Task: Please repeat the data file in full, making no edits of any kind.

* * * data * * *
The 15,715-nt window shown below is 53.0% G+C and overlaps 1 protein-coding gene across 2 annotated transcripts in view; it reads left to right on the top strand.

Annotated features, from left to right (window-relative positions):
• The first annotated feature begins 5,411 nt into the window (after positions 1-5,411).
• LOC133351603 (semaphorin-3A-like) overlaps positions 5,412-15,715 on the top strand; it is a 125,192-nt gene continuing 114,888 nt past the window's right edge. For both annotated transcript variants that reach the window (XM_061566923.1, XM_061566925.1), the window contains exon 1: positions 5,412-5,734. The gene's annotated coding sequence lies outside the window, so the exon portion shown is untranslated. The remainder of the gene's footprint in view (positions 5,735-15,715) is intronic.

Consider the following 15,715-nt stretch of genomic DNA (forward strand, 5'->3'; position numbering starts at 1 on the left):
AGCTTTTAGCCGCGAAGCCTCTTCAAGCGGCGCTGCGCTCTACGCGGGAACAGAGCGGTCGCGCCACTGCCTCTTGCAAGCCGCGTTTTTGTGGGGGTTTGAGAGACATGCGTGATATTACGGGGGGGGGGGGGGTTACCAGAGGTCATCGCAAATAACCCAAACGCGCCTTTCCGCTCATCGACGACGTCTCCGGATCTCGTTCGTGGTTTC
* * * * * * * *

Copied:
The 15,715-nt window shown below is 53.0% G+C and overlaps 1 protein-coding gene across 2 annotated transcripts in view; it reads left to right on the top strand.

Annotated features, from left to right (window-relative positions):
• The first annotated feature begins 5,411 nt into the window (after positions 1-5,411).
• LOC133351603 (semaphorin-3A-like) overlaps positions 5,412-15,715 on the top strand; it is a 125,192-nt gene continuing 114,888 nt past the window's right edge. For both annotated transcript variants that reach the window (XM_061566923.1, XM_061566925.1), the window contains exon 1: positions 5,412-5,734. The gene's annotated coding sequence lies outside the window, so the exon portion shown is untranslated. The remainder of the gene's footprint in view (positions 5,735-15,715) is intronic.

Consider the following 15,715-nt stretch of genomic DNA (forward strand, 5'->3'; position numbering starts at 1 on the left):
AGCTTTTAGCCGCGAAGCCTCTTCAAGCGGCGCTGCGCTCTACGCGGGAACAGAGCGGTCGCGCCACTGCCTCTTGCAAGCCGCGTTTTTGTGGGGGTTTGAGAGACATGCGTGATATTACGGGGGGGGGGGGGGTTACCAGAGGTCATCGCAAATAACCCAAACGCGCCTTTCCGCTCATCGACGACGTCTCCGGATCTCGTTCGTGGTTTC